Musings on Death – ie Shit Just Got Real

We’ve just returned from another funeral. #cancersucks

I held it together pretty well until they started talking about our departed friend’s biggest regret. Just shy of 60, he had not gotten to retire and travel and spend time with his wife and family.

I realized at the funeral that many, many people will reach the end and regret working too much and not spending more time with their loved ones. Very, very few will regret not working enough. A recent study put “working too much” as second of the top regrets of the dying*.

And that is what this is about, the whole FIRE movement. To me, it is the freedom to spend my time with the people I love the most, the ones who make me feel happy and like I belong. The ones who are my top priority, the relationships that make our life meaningful. People who care about me and appreciate me. Being financially independent gives you the opportunity to spend more cherished moments building relationship, and less sitting in a gray cubicle browsing the internet.

The whole point of FIRE is not to stockpile a hoard of cash and tell your boss to shove it. (That’s just the how, lol) The Big Why is to choose to spend your time doing the things you love, spending time with the people you love, and maybe doing the people you love (hah). Obviously humor is my coping mechanism, sorry.

But seriously, remember when I mentioned that working too much was second the list of the top regrets of the dying? You want to know what number one is? The most common regret was “I wish I’d had the courage to live a life true to myself, not the life others expected of me”. This regret also can be absolutely avoided by taking the road less traveled, quitting your meaningless corporate job and taking to the beach (or the farm, or the mountains). Be brave. Your life is waiting for you out there.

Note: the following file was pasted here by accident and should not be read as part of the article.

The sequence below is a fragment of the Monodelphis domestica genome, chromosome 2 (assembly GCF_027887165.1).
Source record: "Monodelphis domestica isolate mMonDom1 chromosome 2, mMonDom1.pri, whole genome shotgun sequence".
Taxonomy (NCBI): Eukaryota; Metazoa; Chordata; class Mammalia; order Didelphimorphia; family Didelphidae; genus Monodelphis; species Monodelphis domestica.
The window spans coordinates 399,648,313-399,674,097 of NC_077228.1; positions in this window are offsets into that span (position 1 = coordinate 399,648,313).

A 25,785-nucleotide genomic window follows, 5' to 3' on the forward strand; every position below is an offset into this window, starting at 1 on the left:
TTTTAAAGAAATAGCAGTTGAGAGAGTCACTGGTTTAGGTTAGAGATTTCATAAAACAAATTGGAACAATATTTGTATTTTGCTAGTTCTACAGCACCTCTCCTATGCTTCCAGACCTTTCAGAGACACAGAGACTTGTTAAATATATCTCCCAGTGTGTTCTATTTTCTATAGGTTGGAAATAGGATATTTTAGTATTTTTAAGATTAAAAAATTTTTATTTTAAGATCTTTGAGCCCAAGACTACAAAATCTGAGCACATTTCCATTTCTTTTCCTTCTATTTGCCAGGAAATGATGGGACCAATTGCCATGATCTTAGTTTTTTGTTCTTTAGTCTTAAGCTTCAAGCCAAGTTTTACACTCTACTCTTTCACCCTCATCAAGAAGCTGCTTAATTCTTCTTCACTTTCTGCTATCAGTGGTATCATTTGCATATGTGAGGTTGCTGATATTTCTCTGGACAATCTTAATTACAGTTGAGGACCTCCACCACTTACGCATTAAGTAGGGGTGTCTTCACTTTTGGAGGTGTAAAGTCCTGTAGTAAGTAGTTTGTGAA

It’s too important not to try.

What about you? What will you regret?


*This information was taken from the 2011 book by Bronnie Ware called the Top Five Regrets of the Dying.

After majoring in Business Finance in college, Samantha became a Financial Advisor with a big five investment bank. Becoming quickly disillusioned with the emphasis on sales rather than advising, she left the industry. She and her husband have paid off over $180k in debt and she has since obtained her MBA. Samantha is passionate about helping other women take control of their money! She has no conflicts of interest and is not getting paid to recommend any investment products.

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